1. Heric

Heric hesitated.

Something was wrong. He just couldn’t shake the feeling, yet everything appeared to be perfectly normal. River Street was packed with vendors and their customers, as usual. The morning sky was blue, with little white clouds, and no hint of rain. The breeze bore a sweet tang of the sea. Even better, no goblins had tried to skewer him today. It was everything he’d dreamt of during those long years of fighting, and it still felt wrong.

Maybe he simply wasn’t used to the peace. It had been less than a year since thousands of soldiers had remained encamped within, and around the town. Most had now gone back to their farms and their families. Yet a few like him, remained plying their trade as a professional soldier.

Perhaps he was instead worried about the mission that had landed in his lap. Not just the matter, but the manner, as well. If circumstances had resolved differently, he would have been half-way to Arthleath by now. Instead Lady Frista and Lord Elwic had conspired to overthrow the king, and everyone associated with them had become suspect. The scandal made work impossible to find. At least high-paying legitimate work.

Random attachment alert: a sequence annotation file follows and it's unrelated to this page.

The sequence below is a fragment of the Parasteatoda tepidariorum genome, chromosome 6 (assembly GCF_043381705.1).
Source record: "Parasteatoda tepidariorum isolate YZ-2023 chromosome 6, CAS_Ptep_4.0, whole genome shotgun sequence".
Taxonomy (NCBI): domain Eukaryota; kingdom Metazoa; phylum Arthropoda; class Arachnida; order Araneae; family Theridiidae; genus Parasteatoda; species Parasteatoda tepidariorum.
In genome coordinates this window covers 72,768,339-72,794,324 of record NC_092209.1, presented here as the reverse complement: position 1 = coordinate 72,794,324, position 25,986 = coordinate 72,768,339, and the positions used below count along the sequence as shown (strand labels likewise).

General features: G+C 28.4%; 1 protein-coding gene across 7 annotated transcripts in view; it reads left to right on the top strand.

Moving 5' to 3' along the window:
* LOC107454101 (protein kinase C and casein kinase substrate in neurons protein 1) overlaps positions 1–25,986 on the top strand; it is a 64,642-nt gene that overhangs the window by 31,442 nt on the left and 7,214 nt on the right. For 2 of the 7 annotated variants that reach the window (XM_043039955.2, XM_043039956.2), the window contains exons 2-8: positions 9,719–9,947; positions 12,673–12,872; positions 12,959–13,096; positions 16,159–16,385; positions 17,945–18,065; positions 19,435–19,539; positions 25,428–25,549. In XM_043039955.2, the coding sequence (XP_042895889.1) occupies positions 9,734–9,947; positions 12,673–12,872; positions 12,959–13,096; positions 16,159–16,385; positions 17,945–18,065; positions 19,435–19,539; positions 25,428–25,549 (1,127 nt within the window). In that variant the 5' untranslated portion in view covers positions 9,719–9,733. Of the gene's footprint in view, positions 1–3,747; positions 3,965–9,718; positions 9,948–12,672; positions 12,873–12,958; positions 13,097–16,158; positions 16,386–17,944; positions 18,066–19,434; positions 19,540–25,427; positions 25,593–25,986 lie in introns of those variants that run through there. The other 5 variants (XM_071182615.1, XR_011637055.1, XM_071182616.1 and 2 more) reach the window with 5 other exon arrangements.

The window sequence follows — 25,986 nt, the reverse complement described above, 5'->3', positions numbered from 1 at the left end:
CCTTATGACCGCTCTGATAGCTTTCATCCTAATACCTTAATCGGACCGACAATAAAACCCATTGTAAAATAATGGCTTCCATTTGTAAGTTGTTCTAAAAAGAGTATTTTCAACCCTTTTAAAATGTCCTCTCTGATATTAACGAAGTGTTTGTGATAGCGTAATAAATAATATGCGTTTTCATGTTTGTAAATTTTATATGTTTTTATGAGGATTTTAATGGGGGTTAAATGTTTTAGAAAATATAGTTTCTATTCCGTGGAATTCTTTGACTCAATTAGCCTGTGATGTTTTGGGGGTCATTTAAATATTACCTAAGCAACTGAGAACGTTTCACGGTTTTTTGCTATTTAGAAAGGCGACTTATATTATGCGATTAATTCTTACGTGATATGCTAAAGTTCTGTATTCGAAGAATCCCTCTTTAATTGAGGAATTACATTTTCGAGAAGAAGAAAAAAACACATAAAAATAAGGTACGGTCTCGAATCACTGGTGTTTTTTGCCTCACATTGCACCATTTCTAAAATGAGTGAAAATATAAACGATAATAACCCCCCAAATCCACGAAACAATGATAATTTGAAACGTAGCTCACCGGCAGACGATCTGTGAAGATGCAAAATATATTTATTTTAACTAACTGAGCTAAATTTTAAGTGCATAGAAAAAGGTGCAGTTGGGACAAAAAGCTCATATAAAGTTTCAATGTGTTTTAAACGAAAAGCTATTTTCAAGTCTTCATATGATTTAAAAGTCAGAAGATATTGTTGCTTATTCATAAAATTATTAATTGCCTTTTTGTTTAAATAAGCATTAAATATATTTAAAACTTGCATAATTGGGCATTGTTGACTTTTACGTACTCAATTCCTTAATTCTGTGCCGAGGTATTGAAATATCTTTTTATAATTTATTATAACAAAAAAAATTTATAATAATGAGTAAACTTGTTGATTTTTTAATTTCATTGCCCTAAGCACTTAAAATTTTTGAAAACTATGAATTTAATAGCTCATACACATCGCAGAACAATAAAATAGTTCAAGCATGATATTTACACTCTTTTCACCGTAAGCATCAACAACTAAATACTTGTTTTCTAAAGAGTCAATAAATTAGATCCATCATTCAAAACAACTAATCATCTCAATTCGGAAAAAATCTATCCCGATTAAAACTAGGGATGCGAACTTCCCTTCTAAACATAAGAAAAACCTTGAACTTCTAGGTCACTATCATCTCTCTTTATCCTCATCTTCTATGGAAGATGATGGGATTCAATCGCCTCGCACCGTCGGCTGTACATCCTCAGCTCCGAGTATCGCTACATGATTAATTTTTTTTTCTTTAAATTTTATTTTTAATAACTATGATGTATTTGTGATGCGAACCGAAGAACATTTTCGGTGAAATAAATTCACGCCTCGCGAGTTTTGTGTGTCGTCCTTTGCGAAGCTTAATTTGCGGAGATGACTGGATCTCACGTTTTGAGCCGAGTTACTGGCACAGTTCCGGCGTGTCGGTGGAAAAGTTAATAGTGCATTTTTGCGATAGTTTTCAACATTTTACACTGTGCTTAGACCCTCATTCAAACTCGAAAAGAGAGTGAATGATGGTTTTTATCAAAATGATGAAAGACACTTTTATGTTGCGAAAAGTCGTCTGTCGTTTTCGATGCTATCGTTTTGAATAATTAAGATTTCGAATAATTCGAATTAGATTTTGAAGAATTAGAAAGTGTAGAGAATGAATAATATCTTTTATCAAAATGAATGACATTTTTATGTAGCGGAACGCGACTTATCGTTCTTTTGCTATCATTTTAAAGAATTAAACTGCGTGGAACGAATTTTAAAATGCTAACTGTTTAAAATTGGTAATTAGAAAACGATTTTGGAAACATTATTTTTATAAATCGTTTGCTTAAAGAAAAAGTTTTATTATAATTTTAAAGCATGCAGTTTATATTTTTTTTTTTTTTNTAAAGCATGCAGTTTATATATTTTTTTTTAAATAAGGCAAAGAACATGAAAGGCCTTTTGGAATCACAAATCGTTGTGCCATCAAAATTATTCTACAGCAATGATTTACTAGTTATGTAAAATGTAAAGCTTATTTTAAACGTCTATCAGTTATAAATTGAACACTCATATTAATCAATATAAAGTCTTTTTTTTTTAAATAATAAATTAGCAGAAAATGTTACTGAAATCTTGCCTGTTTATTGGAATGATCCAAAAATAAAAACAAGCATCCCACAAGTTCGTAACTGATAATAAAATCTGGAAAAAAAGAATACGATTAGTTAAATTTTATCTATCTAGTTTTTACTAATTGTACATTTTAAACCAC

Then Rido had chanced upon him on Gray Lane. Or was it chance? The more he thought about it the less-likely that seemed. He’d been too caught up organising everything to truly consider it before. Rido had sought him out, he realised. Was that good or bad? He simply didn’t know, but the realisation did little to ease his disquiet.

Of course, what might be bothering him the most, is that he was without his arms and armour. It had been a very long time since he felt secure enough to do that. It felt…wrong, was the best word to explain the feeling.